A memo tells officials to hold back on news releases about enforcement decisions, saying they can linger unfairly online if citations are overturned.
Critics say the agency has applied scant oversight and negligible penalties despite virus outbreaks at many plants in the spring.
With the president’s re-election in doubt, cabinet departments are scrambling to finish dozens of new rules affecting millions of Americans.
Hopes for a rebound of the American economy have been clouded by layoffs, a surge in virus cases and a lack of fresh federal aid.
A U.S. Department of Labor review of staff wages from 2012 to 2014 found disparities between male and female professors.
Four weeks before the election, the Trump administration has announced stricter rules for the H-1B visa program, which U.S. companies have long valued.
Payrolls grew last month, but permanent layoffs are rising, the labor force is contracting, and fewer women are employed.
Pandemic programs have lowered the barriers to collecting benefits, and the usual security methods haven’t kept up.
New filings for unemployment benefits rose last week, signaling continued layoffs even before autumn chills outdoor business.
The Labor Department proposal would most likely treat drivers and other gig workers as contractors, not employees.
Weekly tallies of jobless claims were not meant to be treated as an economic indicator. The pandemic has exposed the shortcomings of doing so.
An emergency federal program faces growing issues with spurious claims, and the flood of applicants may have led to overcounting the unemployed.
Filings for benefits reflect continued layoffs and a sluggish recovery. “The numbers are going in the wrong direction,” one economist said.
A judge rebuffed a Labor Department move that made it harder for employees to win judgments against parent companies over pay violations.
Unemployment fell to 8.4% in August, but the gain of 1.4 million jobs was the weakest in months. The end of federal aid programs is casting a shadow.
Progress in restoring lost jobs has become more challenging. “It’s pretty bad at this stage in the crisis,” one economist said.
With the labor market showing new fragility, most states have yet to seek funds under President Trump’s stopgap plan to supplement weekly jobless pay.
A litigator asserts that she faced reprisal after saying Secretary Eugene Scalia was set to settle a discrimination suit for a sum she found too low.
Nearly 1.2 million filed for state benefits last week, the lowest total since March, as economic readings offer only limited encouragement.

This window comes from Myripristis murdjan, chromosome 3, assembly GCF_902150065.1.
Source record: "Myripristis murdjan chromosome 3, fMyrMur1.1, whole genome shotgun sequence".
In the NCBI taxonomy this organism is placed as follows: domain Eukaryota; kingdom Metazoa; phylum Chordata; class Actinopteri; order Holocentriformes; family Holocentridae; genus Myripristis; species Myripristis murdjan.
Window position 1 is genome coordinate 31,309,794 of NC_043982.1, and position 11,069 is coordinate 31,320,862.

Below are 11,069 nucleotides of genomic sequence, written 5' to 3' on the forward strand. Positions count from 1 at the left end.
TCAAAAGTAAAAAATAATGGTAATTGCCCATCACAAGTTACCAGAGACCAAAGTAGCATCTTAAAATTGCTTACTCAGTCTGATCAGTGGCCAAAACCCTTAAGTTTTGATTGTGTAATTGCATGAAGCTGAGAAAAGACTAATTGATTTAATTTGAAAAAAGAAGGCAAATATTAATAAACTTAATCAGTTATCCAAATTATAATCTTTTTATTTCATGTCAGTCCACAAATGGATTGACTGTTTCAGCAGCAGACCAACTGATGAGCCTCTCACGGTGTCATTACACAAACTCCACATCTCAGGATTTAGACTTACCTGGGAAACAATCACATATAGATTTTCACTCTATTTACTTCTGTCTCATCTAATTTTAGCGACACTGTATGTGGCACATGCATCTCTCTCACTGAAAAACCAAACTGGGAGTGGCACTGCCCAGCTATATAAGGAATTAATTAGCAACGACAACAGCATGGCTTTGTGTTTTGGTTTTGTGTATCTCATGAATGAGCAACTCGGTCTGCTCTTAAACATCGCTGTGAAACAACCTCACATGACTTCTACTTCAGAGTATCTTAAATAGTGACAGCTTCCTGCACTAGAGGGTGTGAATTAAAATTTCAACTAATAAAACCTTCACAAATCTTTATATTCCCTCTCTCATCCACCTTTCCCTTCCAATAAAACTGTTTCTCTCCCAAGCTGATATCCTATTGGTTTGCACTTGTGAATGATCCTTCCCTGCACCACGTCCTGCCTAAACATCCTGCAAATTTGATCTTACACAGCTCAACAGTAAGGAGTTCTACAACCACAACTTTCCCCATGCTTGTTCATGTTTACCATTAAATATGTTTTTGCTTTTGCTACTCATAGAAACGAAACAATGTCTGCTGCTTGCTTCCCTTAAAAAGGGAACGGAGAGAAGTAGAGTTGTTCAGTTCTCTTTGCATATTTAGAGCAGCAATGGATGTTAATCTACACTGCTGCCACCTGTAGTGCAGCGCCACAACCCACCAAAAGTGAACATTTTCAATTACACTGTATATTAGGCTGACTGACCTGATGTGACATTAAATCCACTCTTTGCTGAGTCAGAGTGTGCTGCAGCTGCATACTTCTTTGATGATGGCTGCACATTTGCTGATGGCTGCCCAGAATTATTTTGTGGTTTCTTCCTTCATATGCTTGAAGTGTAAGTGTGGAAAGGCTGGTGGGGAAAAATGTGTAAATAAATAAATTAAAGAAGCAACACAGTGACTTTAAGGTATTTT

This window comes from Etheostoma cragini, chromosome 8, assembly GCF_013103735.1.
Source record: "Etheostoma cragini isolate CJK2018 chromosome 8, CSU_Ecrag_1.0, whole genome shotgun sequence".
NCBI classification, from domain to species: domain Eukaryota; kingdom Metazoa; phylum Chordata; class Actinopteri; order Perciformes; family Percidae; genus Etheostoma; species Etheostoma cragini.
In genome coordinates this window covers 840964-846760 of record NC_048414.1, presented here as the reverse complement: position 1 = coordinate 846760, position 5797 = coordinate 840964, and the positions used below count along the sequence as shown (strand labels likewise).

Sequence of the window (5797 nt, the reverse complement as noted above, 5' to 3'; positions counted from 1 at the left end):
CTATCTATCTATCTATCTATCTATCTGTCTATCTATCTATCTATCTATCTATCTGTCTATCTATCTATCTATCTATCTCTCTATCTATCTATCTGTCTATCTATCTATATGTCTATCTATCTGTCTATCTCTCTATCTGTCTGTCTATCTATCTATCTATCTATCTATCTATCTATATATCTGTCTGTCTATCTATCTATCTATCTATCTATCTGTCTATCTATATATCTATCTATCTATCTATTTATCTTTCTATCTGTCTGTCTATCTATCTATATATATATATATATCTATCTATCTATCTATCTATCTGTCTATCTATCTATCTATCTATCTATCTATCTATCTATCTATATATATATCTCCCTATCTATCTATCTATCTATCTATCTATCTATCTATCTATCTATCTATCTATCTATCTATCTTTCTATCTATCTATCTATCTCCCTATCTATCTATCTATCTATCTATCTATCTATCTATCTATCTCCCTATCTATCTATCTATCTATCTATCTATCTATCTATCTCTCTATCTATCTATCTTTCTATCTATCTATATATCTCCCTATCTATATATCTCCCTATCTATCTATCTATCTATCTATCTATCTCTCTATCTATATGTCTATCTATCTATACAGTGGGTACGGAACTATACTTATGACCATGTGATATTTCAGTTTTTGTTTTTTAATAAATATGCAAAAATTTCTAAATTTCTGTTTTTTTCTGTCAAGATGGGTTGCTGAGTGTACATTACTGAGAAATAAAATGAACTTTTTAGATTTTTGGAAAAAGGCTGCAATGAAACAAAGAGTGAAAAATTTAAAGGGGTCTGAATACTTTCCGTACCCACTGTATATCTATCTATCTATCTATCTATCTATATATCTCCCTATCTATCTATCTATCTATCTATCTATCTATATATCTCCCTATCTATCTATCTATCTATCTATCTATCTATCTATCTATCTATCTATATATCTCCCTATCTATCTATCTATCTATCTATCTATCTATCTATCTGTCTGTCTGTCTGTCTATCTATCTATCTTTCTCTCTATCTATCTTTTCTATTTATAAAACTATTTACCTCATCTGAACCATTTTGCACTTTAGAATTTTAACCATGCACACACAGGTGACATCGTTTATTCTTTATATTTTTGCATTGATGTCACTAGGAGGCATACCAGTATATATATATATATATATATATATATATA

A new standard established by the Securities and Exchange Commission may sound better than it actually is, consumer advocates say.
While traditional unemployment insurance usually leaves out students, they may be eligible for federal pandemic aid. But some states don’t make it easy to get.
Some 4.8 million positions were added last month, but renewed shutdowns could accelerate the continuing layoffs.
As coronavirus hot spots flare across the U.S., adding to economic worries, new jobless claims surpassed one million for the 14th week.
With new state unemployment claims topping one million for the 13th week, the coronavirus crisis seems to be reaching deeper into the labor market.
More than 1.5 million sought state unemployment benefits last week as layoffs spread to more job categories even as businesses reopened.
The pandemic has complicated the usual methods and models for compiling employment data. But uncertainty has been offset by transparency.
State jobless rolls increased last week as some workers were newly laid off and others belatedly started to receive benefits.
Unemployment claims exceed 40 million since the start of the pandemic, with 2.1 million added last week, but a backlog may be leaving many uncounted.
With over 38 million U.S. unemployment claims in nine weeks, one economist says the situation is “grimmer than we thought.”
Nearly three million new unemployment claims brought the two-month total to more than 36 million, even with some still frustrated in seeking benefits.
Contrary to misunderstandings, the actions fall short of ordering meatpacking facilities to reopen despite Covid-19 outbreaks among workers.
Critics say the federal agency charged with protecting worker safety has played a conspicuously small role during the pandemic.
The $349 billion Paycheck Protection Program is intended to help small employers weather the pandemic. But whether it does isn’t clear.
After the initial impact of shutdowns on a few industries, the coronavirus pandemic is leaving a much broader swath of unemployment.
The weekly figure is among the first data on the economic toll of the vast disruption of normal life and commerce caused by the coronavirus pandemic.